What Not To Name Your Characters

by Suzannah Windsor Freeman

Girl with silly face

Herbert? Mary? Atticus? Rosita?

Naming a baby is hard.

Should you go with a traditional name? A trendy one? Will you hand down a family name or give them something completely unique?

There are so many things to consider before making a decision:

  • Will the child suit their name?
  • Is the name difficult to pronounce?
  • Will you grow tired of it?
  • Is it too common, or too uncommon?

Naming fictional characters can be every bit as difficult as naming your own child. After all, you have the same factors to consider.

So, what are the ideal names to use, and which ones should you steer clear of? Here are some guidelines about what to avoid when naming your characters, and tips for helping you choose wisely:

[*Note: each of the following tips applies to surnames, as well as given names.]

Names That Don’t Fit

This is probably the biggest naming dilemma. Just as you might fear about your own child’s name being unsuitable, you don’t want to saddle your character with an inappropriate name.

Be aware of the following considerations:

  • Names with certain connotations or meanings: What are the first images you conjure upon hearing the names “Vlad,” “Heathcliff,” or “Scarlett”? Don’t be too worried about the subliminal meaning of the names you choose, but do consider common perceptions. You wouldn’t name a shy and conservative character “Lolita.”
  • Names from the wrong era:  “Hayley” or “Jaiden” would be inappropriate names for characters in a historical book.
  • Names from the wrong culture: An Italian probably wouldn’t be named “William,” and an Englishman wouldn’t suit “Pasquale.”
  • Names that detract from the character’s image: I don’t know about you, but a villain named “Benjamin” or “Timothy” just wouldn’t convince me.

The only good reason to name your character something that doesn’t fit is if you’re being deliberately ironic, or if some element of your plot demands it.

Names That Are Difficult To Pronounce

There’s not much point in naming a character something no one will be able to pronounce. It’s fine to choose something uncommon (or even something you made up), so long as it can be sounded out. Alternatively, if you want to use something that isn’t spelled phonetically, make sure it’s common enough that people will recognize it.

  • “Caoimhe” (KEE-vah or KWEE-vah) isn’t spelled phonetically and it isn’t well-known. Most of your readers would be forced to either look up how this name is pronounced, or remain ignorant.
  • “Astrielle” is a name I just made up right now. I’ve never heard it before in my life (pardon me if your name is Astrielle), but anyone could look at it and know how it’s pronounced.
  • “Siobhan” (Shi-VAWN) is a name that’s not spelled phonetically. It isn’t terribly common, but it’s well-known enough that the majority of people will recognize it.

Another pitfall to avoid is naming your character something that could be pronounced in more than one way. For example, “Briony” from Ian McEwan’s Atonement can be pronounced BRI-o-nee or BREE-o-nee or Bree-O-nee. While I don’t think McEwan made a bad choice in his character’s name, I was annoyed at myself for having thought it was pronounced one way, only to watch the movie and find I was mistaken.

Would it bother you if your readers felt the same?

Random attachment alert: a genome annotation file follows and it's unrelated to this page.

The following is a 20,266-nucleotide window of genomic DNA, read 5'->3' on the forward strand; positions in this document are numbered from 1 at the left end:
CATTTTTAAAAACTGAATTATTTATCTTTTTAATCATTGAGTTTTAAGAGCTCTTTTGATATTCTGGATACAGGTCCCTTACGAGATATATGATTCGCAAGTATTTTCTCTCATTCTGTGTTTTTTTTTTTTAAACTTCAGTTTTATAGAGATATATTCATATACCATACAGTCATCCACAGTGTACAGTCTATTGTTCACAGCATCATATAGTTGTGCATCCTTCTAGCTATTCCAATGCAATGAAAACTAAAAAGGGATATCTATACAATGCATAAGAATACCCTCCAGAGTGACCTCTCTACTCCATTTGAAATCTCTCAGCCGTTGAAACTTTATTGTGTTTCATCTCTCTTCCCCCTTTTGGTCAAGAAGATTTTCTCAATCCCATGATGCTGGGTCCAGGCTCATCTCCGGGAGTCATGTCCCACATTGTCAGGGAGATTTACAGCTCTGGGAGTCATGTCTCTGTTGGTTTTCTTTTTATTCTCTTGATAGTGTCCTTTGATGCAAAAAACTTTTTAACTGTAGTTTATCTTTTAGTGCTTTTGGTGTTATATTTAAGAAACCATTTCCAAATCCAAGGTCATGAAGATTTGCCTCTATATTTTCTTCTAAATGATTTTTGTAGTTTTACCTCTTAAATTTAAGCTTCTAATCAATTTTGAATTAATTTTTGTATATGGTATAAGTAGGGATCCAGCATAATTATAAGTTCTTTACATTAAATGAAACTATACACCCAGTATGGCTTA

Names That Are Too Similar

If your story has more than just a few key characters, you want to make it very easy for your reader to distinguish between them. That’s why you should avoid using names that sound too similar:

  • Similar beginnings:  Readers might be confused by a “Cathy” and a “Cynthia,” or a “Richard” and a “Roger” in the same story.
  • Similar endings: Avoid giving your characters names that end the same way, like “Madison” and “Jason,”  or worse yet, names that rhyme, like “Shelley” and “Kelly.”
  • Repeated vowel sounds: “Janeen,” “Lee,” and “Edith” all share a long ‘e’ sound. This can be tiring for the ear.
  • Similar length: You’d be confused too if you had to read a book about “Bob,” “Ted,”  and “Joe.” How would you keep them all straight in your mind?

Now, before you go and say you’re writing about a set of twins, just remember: names can have a similar feel without sounding alike. For example, “Matthew” and “Luke,” (both names from the Bible) or “Ava” and “Bette,” (both Hollywood film actresses).

Keep in mind, you want your characters to stand out as individuals, not meld in your readers’ minds.

Names You Just Happen To Like

You know there are names you’ve always liked. Maybe they’re names you picked out for your kids, or ones you wouldn’t dare give your children, but you could easily slap them on a fictional character.

Be aware, it’s often painfully transparent when an author arbitrarily chooses a name based on random preferences. Read any story written by a 12-year-old girl and you’ll understand what I mean. However, I won’t give examples for this category because no two people will have the same favourites.

If you’re wild about a name that just happens to suit your character perfectly, by all means go for it. Just don’t force your favourite name on a character without a good reason.

The Perfect Name

You’re writing a fabulous story, so you want your characters to have equally fabulous names. Remember to choose names that are:

  • Clear
  • Suitable
  • Unique
  • Meaningful

Do you have any other guidelines you keep in mind when choosing names for your characters? Can you think of any examples of when it’s necessary to break these rules? Are there any characters in literature you feel were misnamed?

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